Beware, though, the tourist that wears the US flag, usually on a faded t-shirt or a baseball cap. This tourist will be wishing they were home, though they’re only away for a week, and will think that yes, this new country is lovely, but it’s not a patch on Uncle Sam.

14 Tell You About Their Great-Great-Great Grandfather, Who Was Born Here

People from America, listen up: Citizens of other countries are not impressed when you tell them you are that nationality, i.e. “I’m Irish,” or “I’m Swedish.” They see you as from America and aren’t interested in how you’re 1/8 Italian because a distant relative of yours came over in the 19th century. To you, it’s a conversation starter, to them it’s annoying.

Claim heritage from that country only if asked. Maybe you’re visiting relatives or have an ethnic last name. Some locals will express interest, even asking if you’re related to their cousin in New Jersey (even though you’re from Arizona).

13 They're Curious...To A Fault

US culture is much more forward than most, and when USA folk think they’re being friendly and open, it can come across as a little too intrusive. In other cultures, even western ones, politeness is held in highest regard.

Muricans often forget to reflect on how their actions impact others, instead thinking, “Why is this person I’m talking to not answering my questions? Why are they shrinking away? How unfriendly!” They should be considering that that person might be uncomfortable by something they’ve said.

Take a step back, US friends. Let the other person lead the conversation.

12 Refer To Europe As A Country

They’re good at disguising it but conglomerating European countries into one infuriates its residents. A USA tourist in Croatia might be talking about the last time she was “in Europe,” in reference to Vienna, but the Croatian won’t be able to tell if she means Madrid or Moscow.

Sure, in the US, you can say you went to “Europe”, as you can say you were in “Africa,” and nobody will question where exactly you mean. But when you’re in the continent, use the country’s name, just as in the States you would use a state’s name instead of the country’s.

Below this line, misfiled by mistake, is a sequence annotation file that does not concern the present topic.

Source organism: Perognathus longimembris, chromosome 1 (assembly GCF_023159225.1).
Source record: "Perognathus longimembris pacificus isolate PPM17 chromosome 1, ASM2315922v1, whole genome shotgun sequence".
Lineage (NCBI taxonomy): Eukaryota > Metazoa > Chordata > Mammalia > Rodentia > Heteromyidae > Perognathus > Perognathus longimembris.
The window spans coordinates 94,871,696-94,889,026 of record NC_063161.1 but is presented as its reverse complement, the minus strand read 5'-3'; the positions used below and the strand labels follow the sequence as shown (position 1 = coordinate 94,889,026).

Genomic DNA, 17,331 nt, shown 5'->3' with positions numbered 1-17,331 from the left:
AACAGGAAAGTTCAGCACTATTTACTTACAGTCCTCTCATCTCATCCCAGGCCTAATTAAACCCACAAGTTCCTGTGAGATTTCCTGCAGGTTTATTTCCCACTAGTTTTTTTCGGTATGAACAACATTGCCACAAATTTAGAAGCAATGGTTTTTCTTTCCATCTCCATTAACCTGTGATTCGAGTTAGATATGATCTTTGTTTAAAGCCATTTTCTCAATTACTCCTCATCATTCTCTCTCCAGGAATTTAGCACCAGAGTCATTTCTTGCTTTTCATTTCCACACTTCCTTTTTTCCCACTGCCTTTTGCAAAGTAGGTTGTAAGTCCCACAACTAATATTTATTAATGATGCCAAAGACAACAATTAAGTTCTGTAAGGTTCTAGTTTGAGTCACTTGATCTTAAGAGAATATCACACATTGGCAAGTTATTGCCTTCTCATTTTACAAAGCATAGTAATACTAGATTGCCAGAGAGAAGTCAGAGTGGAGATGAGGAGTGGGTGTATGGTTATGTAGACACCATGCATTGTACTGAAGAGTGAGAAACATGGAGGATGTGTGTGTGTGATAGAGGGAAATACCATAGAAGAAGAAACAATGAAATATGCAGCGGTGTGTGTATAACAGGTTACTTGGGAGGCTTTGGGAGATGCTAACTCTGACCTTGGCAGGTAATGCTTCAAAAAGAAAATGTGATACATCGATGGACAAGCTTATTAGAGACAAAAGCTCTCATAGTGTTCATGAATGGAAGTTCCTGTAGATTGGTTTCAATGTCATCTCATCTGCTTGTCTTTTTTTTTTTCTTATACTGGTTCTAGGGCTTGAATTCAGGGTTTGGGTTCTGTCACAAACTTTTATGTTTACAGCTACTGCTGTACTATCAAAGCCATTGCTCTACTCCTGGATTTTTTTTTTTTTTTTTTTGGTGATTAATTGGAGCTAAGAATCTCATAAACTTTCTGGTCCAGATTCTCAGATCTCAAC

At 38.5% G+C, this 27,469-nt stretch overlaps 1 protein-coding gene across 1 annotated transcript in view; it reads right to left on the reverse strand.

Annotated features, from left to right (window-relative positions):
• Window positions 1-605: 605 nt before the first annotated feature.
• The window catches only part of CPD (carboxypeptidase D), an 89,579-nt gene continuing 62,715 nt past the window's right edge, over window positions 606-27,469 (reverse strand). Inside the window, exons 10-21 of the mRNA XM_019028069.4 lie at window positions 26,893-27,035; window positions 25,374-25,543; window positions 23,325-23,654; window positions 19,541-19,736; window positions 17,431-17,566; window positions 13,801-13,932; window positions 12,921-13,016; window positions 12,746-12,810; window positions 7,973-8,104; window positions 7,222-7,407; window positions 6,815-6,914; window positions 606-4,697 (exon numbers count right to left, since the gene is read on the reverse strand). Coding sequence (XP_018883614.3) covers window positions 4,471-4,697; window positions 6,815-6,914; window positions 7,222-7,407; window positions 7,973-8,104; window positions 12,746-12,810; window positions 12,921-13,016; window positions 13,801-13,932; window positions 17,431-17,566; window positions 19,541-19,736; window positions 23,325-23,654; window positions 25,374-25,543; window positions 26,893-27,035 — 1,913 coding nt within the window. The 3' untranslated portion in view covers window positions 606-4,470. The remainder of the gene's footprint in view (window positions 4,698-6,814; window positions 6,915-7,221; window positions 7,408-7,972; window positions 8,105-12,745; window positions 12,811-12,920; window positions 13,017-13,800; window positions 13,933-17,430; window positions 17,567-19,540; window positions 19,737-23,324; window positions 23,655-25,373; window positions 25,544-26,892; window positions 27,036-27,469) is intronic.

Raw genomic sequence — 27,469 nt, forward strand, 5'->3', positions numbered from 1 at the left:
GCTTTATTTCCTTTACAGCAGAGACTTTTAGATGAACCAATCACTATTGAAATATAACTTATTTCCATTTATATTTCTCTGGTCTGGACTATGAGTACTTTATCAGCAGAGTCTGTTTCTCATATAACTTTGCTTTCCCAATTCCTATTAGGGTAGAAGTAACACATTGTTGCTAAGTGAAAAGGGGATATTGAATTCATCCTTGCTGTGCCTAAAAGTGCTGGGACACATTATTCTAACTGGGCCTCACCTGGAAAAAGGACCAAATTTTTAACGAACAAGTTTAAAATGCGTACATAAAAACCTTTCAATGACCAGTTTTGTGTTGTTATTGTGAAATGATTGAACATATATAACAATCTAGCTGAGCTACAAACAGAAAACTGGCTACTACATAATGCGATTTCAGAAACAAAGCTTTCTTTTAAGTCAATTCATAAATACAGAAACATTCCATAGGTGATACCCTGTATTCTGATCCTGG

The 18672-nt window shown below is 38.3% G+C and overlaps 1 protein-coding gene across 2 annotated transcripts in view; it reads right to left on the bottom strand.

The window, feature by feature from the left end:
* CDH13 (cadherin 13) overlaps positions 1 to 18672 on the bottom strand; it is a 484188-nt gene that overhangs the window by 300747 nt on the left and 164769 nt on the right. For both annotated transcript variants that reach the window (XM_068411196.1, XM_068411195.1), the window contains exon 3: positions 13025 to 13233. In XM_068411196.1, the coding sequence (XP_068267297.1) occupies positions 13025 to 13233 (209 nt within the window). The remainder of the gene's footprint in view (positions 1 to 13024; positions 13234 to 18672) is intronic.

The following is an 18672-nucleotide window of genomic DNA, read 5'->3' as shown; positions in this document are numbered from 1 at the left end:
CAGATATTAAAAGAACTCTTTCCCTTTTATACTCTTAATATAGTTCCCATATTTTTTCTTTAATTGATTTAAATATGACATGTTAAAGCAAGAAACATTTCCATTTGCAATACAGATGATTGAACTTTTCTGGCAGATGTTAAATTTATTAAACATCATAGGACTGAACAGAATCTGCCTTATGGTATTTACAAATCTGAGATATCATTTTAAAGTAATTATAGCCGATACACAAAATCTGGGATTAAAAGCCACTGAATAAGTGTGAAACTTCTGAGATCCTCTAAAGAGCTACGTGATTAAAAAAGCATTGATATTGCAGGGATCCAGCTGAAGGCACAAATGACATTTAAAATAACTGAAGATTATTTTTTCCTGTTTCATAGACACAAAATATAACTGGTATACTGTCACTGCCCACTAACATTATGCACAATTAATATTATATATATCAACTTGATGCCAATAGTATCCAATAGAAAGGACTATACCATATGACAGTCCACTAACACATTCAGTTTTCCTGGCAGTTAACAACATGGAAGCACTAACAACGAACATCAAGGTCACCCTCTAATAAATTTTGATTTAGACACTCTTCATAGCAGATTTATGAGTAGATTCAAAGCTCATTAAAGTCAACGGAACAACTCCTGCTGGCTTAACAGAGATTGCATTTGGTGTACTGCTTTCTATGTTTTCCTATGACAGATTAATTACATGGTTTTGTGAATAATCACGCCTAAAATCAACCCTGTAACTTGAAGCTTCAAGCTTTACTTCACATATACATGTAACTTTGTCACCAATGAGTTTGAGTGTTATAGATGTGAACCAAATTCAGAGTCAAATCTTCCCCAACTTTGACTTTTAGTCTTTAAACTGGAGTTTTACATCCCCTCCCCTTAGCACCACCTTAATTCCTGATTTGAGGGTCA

11 Assume Everyone Speaks English

Native English speakers are the least likely to speak a second or third language, probably because English is the world’s current lingua franca and anywhere an English speaker goes, someone is bound to speak enough English to understand them.

Still, it should be appreciated that most people speak English rather than expected. USA tourists will rarely think to learn at least a few basic phrases of the language spoken in the area they’re in. Locals are grateful when foreigners at least try to use their language and will be more than happy to facilitate communication in any way they can.

10 Dress Like A Tourist

US tourists seem to have a designated uniform of khaki shorts, some variety of hat or headwear, a graphic t-shirt with their state/town’s name, fanny pack or body strap to hold their passport, and a camera around their neck. Again, this attracts pickpockets, and just because your passport is strapped to your chest doesn’t mean thieves won’t run off empty handed.

An idea that might sound counterproductive at first is to not read those guidebooks that say pack your tennis shoes and breathable, monochromatic clothes. Pack comfortably but swap out some of those generic tourist pieces for something more appropriate. Research how people normally dress at your destination.

9 Talk (USA) Politics

Everyone knows that when meeting new people, you should never, ever bring up politics or religion. People’s beliefs are too personal to discuss on the first (or tenth!) meeting.

As one of the world’s most powerful and influential countries, US politics are followed worldwide, and foreigners will either feel strongly about them or take no interest. Either way, they don’t want someone from America strolling in and explaining their opinions and theories.

Best to avoid political talk completely, unless you are a politician, and someone asks you to explain your job.

8 Rely On Credit Cards

Money seems like a difficult concept abroad for some people from America. They might assume other countries accept the US Dollar (while some establishments will, do yourself a favour and exchange your currency), or forget the absurdly expensive foreign ATM charge (when you don’t come armed with local cash).

But USA folk love their credit cards more than any other nationality. And they especially love their US credit cards, which don’t always fly in other countries, especially in small towns, where it’s unlikely that businesses will even have a card reader. So, people, get a stack of euros or yen or baht and strap them in with your passport.